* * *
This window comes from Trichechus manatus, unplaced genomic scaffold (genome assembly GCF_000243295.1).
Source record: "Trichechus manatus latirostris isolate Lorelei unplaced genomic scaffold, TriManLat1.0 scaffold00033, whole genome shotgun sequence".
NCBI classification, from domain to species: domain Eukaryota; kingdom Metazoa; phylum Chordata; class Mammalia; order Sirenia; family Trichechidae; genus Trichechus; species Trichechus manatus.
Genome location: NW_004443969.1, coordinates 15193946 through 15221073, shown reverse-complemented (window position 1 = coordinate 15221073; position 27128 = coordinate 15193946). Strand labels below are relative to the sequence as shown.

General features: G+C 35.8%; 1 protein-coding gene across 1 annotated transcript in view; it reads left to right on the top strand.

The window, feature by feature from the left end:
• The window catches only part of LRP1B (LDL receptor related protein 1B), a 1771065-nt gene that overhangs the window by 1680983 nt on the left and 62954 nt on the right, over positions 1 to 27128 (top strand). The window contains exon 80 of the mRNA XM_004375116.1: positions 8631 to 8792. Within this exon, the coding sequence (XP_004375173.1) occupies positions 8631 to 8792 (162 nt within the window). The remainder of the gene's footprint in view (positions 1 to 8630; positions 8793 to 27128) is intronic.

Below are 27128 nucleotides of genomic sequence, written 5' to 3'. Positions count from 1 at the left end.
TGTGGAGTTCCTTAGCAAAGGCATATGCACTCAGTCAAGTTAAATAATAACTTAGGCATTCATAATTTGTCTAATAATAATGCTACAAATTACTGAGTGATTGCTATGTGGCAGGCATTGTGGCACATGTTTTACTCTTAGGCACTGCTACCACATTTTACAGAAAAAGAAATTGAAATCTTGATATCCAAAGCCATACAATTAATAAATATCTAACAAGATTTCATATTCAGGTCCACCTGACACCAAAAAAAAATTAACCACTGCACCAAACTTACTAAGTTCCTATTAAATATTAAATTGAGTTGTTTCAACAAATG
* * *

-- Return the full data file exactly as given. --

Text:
This window comes from Trichechus manatus, unplaced genomic scaffold (genome assembly GCF_000243295.1).
Source record: "Trichechus manatus latirostris isolate Lorelei unplaced genomic scaffold, TriManLat1.0 scaffold00033, whole genome shotgun sequence".
NCBI classification, from domain to species: domain Eukaryota; kingdom Metazoa; phylum Chordata; class Mammalia; order Sirenia; family Trichechidae; genus Trichechus; species Trichechus manatus.
Genome location: NW_004443969.1, coordinates 15193946 through 15221073, shown reverse-complemented (window position 1 = coordinate 15221073; position 27128 = coordinate 15193946). Strand labels below are relative to the sequence as shown.

General features: G+C 35.8%; 1 protein-coding gene across 1 annotated transcript in view; it reads left to right on the top strand.

The window, feature by feature from the left end:
• The window catches only part of LRP1B (LDL receptor related protein 1B), a 1771065-nt gene that overhangs the window by 1680983 nt on the left and 62954 nt on the right, over positions 1 to 27128 (top strand). The window contains exon 80 of the mRNA XM_004375116.1: positions 8631 to 8792. Within this exon, the coding sequence (XP_004375173.1) occupies positions 8631 to 8792 (162 nt within the window). The remainder of the gene's footprint in view (positions 1 to 8630; positions 8793 to 27128) is intronic.

Below are 27128 nucleotides of genomic sequence, written 5' to 3'. Positions count from 1 at the left end.
TGTGGAGTTCCTTAGCAAAGGCATATGCACTCAGTCAAGTTAAATAATAACTTAGGCATTCATAATTTGTCTAATAATAATGCTACAAATTACTGAGTGATTGCTATGTGGCAGGCATTGTGGCACATGTTTTACTCTTAGGCACTGCTACCACATTTTACAGAAAAAGAAATTGAAATCTTGATATCCAAAGCCATACAATTAATAAATATCTAACAAGATTTCATATTCAGGTCCACCTGACACCAAAAAAAAATTAACCACTGCACCAAACTTACTAAGTTCCTATTAAATATTAAATTGAGTTGTTTCAACAAATG